Even better, when you first register for Google Sketchup you receive a month of access to the full-featured version before it reverts to the free version. This enabled me to install the Solar North plugin. This plugin allows you to designate a supplementary axis representing Solar North within your model, causing Sketchup’s shadowing feature to display shadows calculated for your actual location and orientation. This allowed me to evaluate the effects of shadowing from the opaque elements of the structure at various times of day throughout the year in order to evaluate the effect of changes on the overall performance.

As with most software that can do anything worthwhile, I recommend taking some time to learn it well and to investigate the keyboard shortcuts and other tricks. Being able to lay down arrays of evenly spaced objects with a few keystrokes makes things go much more quickly. Understanding the system of grouping, components, component libraries, inheritance and so forth also makes a big difference to how quickly the final project can come together.


So as not to unduly divide my focus during construction, I have been taking time-lapse video from a small camera enclosure I set up but have otherwise only been taking a few select photographs of the various stages or key features of construction. The early stages would likely make for a good demonstration of the correct use of batter boards, mason’s line and a plumb line to ensure that the initial elements were all level, square and plumb and matched the computer model. I may one day actually write that up, though it may have been rendered partly obsolete by the proliferation of laser levels and other layout tools.

Once laid out, the helical piles were sunk and a trench dug around the perimeter. The posts and beams were then assembled and hoisted into place and the rest of the structure built around them. The mesh and insulation was installed around the perimeter and weeping tile was placed around the South and East ends to help with drainage in these areas. The system currently terminates just outside of the perimeter but will eventually be connected to some piping already installed under one of our foot paths and leading to a lower area of the property. The trenches were then filled to below their final level to keep all the material in place but to still allow for the installation of vinyl siding to down below what will ultimately become grade.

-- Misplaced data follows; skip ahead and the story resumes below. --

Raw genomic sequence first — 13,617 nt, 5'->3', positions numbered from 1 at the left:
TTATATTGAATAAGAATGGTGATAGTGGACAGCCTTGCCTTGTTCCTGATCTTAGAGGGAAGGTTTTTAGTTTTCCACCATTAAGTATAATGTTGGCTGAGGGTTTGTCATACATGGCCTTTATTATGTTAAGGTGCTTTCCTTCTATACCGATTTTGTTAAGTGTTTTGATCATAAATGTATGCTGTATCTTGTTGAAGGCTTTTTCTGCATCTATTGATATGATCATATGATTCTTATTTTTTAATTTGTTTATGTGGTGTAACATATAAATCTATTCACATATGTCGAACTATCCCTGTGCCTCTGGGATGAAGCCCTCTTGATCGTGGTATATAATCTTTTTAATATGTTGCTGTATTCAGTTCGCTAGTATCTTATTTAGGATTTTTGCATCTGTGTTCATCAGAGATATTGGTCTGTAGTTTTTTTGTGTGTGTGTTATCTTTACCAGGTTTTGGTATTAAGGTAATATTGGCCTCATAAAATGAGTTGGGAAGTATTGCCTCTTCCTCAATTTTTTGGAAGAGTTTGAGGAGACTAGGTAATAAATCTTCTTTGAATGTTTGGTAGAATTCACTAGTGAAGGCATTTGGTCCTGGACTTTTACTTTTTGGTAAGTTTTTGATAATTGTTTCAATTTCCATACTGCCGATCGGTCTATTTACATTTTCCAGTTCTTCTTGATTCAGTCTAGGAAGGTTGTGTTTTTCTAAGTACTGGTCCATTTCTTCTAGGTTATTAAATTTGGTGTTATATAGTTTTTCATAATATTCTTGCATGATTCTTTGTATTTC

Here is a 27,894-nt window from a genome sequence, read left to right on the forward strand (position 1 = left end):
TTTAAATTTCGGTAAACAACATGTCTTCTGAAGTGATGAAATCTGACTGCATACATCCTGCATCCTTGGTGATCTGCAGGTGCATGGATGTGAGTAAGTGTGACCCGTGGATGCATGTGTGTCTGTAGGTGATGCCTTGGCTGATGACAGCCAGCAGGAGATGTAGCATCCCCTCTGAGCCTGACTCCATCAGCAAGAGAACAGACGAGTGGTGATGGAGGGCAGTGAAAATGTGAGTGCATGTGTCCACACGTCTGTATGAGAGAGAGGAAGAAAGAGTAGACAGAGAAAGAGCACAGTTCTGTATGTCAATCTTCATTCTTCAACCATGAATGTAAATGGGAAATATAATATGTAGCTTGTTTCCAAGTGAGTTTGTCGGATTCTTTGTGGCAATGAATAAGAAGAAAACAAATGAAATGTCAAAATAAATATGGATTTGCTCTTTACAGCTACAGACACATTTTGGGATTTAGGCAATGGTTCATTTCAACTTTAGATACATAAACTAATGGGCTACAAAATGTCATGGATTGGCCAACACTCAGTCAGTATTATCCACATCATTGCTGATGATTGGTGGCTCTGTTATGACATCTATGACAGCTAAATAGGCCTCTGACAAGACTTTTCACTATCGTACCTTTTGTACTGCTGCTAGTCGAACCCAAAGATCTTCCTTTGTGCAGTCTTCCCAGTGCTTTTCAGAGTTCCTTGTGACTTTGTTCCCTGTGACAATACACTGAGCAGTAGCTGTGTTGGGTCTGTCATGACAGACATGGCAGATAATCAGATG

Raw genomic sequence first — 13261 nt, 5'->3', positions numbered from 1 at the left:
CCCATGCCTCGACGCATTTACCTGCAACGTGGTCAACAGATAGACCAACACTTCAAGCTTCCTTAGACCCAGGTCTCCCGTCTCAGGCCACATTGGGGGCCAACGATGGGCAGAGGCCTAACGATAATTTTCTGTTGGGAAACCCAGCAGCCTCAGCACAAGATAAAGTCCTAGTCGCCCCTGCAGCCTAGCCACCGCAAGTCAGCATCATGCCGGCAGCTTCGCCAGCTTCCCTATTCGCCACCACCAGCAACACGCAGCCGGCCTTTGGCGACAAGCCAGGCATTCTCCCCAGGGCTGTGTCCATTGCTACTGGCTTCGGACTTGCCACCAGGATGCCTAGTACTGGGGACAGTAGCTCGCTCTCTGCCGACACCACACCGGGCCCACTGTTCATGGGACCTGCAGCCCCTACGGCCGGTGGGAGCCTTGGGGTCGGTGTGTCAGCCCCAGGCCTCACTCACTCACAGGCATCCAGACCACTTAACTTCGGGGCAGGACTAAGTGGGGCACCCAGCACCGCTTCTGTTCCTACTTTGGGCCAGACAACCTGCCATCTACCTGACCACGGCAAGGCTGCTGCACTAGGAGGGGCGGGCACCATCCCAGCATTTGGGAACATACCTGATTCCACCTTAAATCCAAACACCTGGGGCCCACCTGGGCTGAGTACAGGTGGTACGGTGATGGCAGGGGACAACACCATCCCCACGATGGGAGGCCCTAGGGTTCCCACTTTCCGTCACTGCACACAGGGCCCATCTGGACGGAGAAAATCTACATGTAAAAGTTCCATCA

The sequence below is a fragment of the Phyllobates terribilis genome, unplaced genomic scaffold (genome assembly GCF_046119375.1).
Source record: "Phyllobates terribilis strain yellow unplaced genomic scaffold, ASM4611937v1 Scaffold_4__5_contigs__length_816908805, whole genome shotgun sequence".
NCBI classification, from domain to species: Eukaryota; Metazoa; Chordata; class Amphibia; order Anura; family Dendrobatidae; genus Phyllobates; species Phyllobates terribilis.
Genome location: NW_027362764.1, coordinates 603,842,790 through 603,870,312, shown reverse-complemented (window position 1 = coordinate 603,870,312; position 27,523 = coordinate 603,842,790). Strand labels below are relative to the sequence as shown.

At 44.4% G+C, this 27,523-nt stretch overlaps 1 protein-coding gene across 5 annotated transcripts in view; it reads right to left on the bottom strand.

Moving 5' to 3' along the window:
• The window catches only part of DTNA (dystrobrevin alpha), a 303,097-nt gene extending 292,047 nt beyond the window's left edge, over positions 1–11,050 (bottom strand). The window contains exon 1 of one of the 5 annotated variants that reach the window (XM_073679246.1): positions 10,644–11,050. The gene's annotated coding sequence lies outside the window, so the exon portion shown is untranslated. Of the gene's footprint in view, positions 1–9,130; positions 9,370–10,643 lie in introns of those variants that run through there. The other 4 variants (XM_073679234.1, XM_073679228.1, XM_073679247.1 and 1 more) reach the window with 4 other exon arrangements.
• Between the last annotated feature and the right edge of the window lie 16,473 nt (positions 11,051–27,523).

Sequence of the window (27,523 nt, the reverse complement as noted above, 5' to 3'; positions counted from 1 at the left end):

.. and then everything ground to a halt. After years of fairly sporadic contract work doing web and media work for small companies, I landed a fairly significant contract with a multinational. Work weeks topping over 80 hours didn’t leave a lot of time for greenhouse construction and what time I did have my mind was too frazzled to accomplish much. After the first phase of the contract was fulfilled and released, things settled down nicely .. at which point I cut off my thumb. Okay, not my whole thumb .. just a little chunk of it which required some stitches and put a bit of a damper on the heavy lifting. Progress continued but was slow. Still, five months after I began tearing siding off of the wall of the garage, the greenhouse is keeping the rain and wind out.

Greenhouse - front

The front face of the greenhouse is 32 degrees off vertical to allow for better light penetration.

Next Steps

I am currently working on finishing up the various bits of trim, flashing, siding, insulation and so forth to truly seal up the structure. There will be some adjustable passive ventilation options and an active fan system installed at the peak of the long roof. After that it will come down to finishing the interior. In the last few days, my wife and I have decided to bury an Intermediate Bulk Container in the middle of the greenhouse to act as a heat sync. We have some evacuated tube solar panels on hand that we can use to create an active system as well if we want. After that, it is raised beds, shelves and possibly some trellising to take advantage of the height of the structure. There is a lot of work ahead of us, but I am optimistic that it will give us an immense boost in our food production over the coming years.

Comments are closed.